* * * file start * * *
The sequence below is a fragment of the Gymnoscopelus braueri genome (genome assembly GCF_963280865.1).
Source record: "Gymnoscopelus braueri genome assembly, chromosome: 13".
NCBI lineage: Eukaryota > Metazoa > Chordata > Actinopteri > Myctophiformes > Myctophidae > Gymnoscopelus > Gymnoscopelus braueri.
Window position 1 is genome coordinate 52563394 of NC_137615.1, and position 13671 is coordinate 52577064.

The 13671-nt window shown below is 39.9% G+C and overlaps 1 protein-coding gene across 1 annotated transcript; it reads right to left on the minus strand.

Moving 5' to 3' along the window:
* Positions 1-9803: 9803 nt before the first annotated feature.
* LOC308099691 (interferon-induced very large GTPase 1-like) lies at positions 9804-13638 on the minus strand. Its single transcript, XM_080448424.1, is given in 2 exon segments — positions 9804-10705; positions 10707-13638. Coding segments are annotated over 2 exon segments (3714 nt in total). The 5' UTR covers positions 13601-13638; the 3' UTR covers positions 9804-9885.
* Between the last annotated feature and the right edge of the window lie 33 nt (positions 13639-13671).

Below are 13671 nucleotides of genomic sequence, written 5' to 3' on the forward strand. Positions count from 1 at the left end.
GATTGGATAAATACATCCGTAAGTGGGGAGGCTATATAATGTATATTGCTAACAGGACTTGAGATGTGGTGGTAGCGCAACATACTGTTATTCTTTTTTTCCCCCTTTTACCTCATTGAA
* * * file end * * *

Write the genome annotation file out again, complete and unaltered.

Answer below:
The sequence below is a fragment of the Gymnoscopelus braueri genome (genome assembly GCF_963280865.1).
Source record: "Gymnoscopelus braueri genome assembly, chromosome: 13".
NCBI lineage: Eukaryota > Metazoa > Chordata > Actinopteri > Myctophiformes > Myctophidae > Gymnoscopelus > Gymnoscopelus braueri.
Window position 1 is genome coordinate 52563394 of NC_137615.1, and position 13671 is coordinate 52577064.

The 13671-nt window shown below is 39.9% G+C and overlaps 1 protein-coding gene across 1 annotated transcript; it reads right to left on the minus strand.

Moving 5' to 3' along the window:
* Positions 1-9803: 9803 nt before the first annotated feature.
* LOC308099691 (interferon-induced very large GTPase 1-like) lies at positions 9804-13638 on the minus strand. Its single transcript, XM_080448424.1, is given in 2 exon segments — positions 9804-10705; positions 10707-13638. Coding segments are annotated over 2 exon segments (3714 nt in total). The 5' UTR covers positions 13601-13638; the 3' UTR covers positions 9804-9885.
* Between the last annotated feature and the right edge of the window lie 33 nt (positions 13639-13671).

Below are 13671 nucleotides of genomic sequence, written 5' to 3' on the forward strand. Positions count from 1 at the left end.
GATTGGATAAATACATCCGTAAGTGGGGAGGCTATATAATGTATATTGCTAACAGGACTTGAGATGTGGTGGTAGCGCAACATACTGTTATTCTTTTTTTCCCCCTTTTACCTCATTGAA